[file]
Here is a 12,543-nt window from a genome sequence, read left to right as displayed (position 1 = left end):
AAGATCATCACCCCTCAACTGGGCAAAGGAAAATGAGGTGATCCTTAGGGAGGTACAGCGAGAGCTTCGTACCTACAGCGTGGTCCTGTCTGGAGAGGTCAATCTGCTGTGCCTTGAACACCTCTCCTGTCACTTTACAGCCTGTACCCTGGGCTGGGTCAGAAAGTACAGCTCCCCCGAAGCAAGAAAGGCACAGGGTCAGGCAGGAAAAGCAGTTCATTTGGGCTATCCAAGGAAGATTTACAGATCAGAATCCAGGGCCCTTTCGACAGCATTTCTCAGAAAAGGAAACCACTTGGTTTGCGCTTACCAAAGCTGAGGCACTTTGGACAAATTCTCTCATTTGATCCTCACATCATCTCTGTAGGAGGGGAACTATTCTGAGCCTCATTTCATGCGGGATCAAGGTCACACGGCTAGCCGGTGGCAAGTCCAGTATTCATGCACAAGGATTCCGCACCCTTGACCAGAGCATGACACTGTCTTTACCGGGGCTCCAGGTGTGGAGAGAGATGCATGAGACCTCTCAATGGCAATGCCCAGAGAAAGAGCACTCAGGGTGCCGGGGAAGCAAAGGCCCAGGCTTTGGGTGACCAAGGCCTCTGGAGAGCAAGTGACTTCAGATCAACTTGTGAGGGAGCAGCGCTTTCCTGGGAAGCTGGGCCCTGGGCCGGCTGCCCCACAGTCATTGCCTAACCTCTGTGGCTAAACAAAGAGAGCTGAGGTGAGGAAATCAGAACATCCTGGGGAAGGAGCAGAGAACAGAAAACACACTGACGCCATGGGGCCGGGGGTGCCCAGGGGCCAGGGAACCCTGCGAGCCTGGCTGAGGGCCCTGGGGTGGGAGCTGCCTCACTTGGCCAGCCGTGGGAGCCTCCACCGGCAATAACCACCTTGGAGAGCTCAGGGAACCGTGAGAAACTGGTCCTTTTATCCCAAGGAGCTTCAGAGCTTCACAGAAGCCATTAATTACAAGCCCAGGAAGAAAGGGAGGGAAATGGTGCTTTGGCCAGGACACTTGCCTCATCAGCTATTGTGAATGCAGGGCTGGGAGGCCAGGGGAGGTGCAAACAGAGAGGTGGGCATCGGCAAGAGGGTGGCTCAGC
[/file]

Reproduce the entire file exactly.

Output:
Here is a 12,543-nt window from a genome sequence, read left to right as displayed (position 1 = left end):
AAGATCATCACCCCTCAACTGGGCAAAGGAAAATGAGGTGATCCTTAGGGAGGTACAGCGAGAGCTTCGTACCTACAGCGTGGTCCTGTCTGGAGAGGTCAATCTGCTGTGCCTTGAACACCTCTCCTGTCACTTTACAGCCTGTACCCTGGGCTGGGTCAGAAAGTACAGCTCCCCCGAAGCAAGAAAGGCACAGGGTCAGGCAGGAAAAGCAGTTCATTTGGGCTATCCAAGGAAGATTTACAGATCAGAATCCAGGGCCCTTTCGACAGCATTTCTCAGAAAAGGAAACCACTTGGTTTGCGCTTACCAAAGCTGAGGCACTTTGGACAAATTCTCTCATTTGATCCTCACATCATCTCTGTAGGAGGGGAACTATTCTGAGCCTCATTTCATGCGGGATCAAGGTCACACGGCTAGCCGGTGGCAAGTCCAGTATTCATGCACAAGGATTCCGCACCCTTGACCAGAGCATGACACTGTCTTTACCGGGGCTCCAGGTGTGGAGAGAGATGCATGAGACCTCTCAATGGCAATGCCCAGAGAAAGAGCACTCAGGGTGCCGGGGAAGCAAAGGCCCAGGCTTTGGGTGACCAAGGCCTCTGGAGAGCAAGTGACTTCAGATCAACTTGTGAGGGAGCAGCGCTTTCCTGGGAAGCTGGGCCCTGGGCCGGCTGCCCCACAGTCATTGCCTAACCTCTGTGGCTAAACAAAGAGAGCTGAGGTGAGGAAATCAGAACATCCTGGGGAAGGAGCAGAGAACAGAAAACACACTGACGCCATGGGGCCGGGGGTGCCCAGGGGCCAGGGAACCCTGCGAGCCTGGCTGAGGGCCCTGGGGTGGGAGCTGCCTCACTTGGCCAGCCGTGGGAGCCTCCACCGGCAATAACCACCTTGGAGAGCTCAGGGAACCGTGAGAAACTGGTCCTTTTATCCCAAGGAGCTTCAGAGCTTCACAGAAGCCATTAATTACAAGCCCAGGAAGAAAGGGAGGGAAATGGTGCTTTGGCCAGGACACTTGCCTCATCAGCTATTGTGAATGCAGGGCTGGGAGGCCAGGGGAGGTGCAAACAGAGAGGTGGGCATCGGCAAGAGGGTGGCTCAGC